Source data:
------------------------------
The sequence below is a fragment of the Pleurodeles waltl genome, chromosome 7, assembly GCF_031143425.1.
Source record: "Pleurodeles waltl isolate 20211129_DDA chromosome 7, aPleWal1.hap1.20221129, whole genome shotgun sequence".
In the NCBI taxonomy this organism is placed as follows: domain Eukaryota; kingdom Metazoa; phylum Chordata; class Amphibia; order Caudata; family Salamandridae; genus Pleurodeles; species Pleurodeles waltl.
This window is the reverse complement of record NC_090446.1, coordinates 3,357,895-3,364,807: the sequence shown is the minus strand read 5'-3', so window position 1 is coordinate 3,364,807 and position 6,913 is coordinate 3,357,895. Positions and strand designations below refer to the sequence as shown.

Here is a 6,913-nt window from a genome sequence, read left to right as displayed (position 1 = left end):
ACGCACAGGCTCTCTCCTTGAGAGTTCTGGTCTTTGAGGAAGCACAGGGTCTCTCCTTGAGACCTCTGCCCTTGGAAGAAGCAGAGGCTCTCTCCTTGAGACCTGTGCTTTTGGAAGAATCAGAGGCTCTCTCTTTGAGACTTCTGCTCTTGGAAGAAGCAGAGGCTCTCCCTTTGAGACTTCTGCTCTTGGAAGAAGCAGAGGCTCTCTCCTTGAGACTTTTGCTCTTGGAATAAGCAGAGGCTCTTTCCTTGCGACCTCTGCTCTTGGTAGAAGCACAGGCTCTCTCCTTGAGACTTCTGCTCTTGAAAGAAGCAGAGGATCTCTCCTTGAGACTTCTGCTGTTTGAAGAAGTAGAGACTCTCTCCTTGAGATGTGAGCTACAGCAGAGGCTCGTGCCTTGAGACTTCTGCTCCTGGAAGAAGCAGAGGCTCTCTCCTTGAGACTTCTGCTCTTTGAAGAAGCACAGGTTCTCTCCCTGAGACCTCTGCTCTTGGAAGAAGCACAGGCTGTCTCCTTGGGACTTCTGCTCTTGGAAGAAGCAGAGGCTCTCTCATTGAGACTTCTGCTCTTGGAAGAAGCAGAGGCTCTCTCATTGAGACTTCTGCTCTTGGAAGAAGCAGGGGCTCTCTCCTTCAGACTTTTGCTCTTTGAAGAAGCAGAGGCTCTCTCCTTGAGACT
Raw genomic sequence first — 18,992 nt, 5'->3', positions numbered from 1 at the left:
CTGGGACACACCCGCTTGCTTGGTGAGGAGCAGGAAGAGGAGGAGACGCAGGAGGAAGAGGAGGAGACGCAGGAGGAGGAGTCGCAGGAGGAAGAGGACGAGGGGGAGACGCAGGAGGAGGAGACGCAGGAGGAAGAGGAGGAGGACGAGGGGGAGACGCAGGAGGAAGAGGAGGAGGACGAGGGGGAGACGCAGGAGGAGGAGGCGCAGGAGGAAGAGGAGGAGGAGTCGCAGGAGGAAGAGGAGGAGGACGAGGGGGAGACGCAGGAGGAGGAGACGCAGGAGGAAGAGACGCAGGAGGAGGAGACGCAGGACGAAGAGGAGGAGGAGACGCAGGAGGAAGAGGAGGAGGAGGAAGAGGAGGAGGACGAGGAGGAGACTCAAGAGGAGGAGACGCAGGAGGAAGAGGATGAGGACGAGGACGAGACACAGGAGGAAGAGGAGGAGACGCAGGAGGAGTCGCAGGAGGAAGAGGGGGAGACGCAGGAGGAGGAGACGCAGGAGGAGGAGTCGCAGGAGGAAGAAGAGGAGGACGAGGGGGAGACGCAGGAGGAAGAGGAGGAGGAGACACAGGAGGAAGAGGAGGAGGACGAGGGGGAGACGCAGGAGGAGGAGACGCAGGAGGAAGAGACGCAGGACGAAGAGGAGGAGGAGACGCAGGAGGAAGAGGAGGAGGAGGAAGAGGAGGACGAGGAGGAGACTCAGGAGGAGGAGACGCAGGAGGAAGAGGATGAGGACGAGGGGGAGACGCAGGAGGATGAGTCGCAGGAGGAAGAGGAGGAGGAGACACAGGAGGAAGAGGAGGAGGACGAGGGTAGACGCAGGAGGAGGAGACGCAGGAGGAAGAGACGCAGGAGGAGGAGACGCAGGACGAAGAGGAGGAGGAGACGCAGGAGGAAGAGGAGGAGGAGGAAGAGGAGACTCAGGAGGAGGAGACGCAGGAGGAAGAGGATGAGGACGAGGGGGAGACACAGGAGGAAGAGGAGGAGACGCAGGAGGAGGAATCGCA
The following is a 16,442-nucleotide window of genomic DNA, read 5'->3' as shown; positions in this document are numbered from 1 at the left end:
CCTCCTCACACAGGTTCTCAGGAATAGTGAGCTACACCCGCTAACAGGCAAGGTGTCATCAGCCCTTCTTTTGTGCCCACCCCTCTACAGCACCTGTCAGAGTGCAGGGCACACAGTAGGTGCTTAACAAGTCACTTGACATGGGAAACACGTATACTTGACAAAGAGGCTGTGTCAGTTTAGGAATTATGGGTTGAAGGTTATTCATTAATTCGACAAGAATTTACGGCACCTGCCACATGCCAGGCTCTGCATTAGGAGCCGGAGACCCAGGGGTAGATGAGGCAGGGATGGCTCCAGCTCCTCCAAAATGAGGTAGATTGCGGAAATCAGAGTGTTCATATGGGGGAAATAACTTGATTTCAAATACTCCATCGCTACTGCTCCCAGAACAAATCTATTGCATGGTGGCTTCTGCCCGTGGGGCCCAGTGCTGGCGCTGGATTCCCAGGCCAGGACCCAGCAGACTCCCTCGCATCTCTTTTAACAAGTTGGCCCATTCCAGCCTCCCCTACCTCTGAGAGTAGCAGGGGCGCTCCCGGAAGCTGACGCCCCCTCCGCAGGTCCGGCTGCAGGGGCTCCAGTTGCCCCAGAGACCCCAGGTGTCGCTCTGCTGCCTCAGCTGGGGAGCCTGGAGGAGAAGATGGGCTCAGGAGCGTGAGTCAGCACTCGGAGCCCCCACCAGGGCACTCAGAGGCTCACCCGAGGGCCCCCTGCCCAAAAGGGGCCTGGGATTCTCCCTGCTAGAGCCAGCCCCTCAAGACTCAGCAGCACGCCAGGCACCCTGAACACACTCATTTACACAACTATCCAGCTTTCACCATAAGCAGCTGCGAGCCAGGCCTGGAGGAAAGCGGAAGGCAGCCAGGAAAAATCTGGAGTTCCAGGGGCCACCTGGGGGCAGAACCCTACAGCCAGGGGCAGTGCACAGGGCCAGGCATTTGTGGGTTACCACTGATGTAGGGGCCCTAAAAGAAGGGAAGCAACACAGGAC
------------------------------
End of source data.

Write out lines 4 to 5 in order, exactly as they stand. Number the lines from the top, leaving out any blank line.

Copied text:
This window is the reverse complement of record NC_090446.1, coordinates 3,357,895-3,364,807: the sequence shown is the minus strand read 5'-3', so window position 1 is coordinate 3,364,807 and position 6,913 is coordinate 3,357,895. Positions and strand designations below refer to the sequence as shown.

Here is a 6,913-nt window from a genome sequence, read left to right as displayed (position 1 = left end):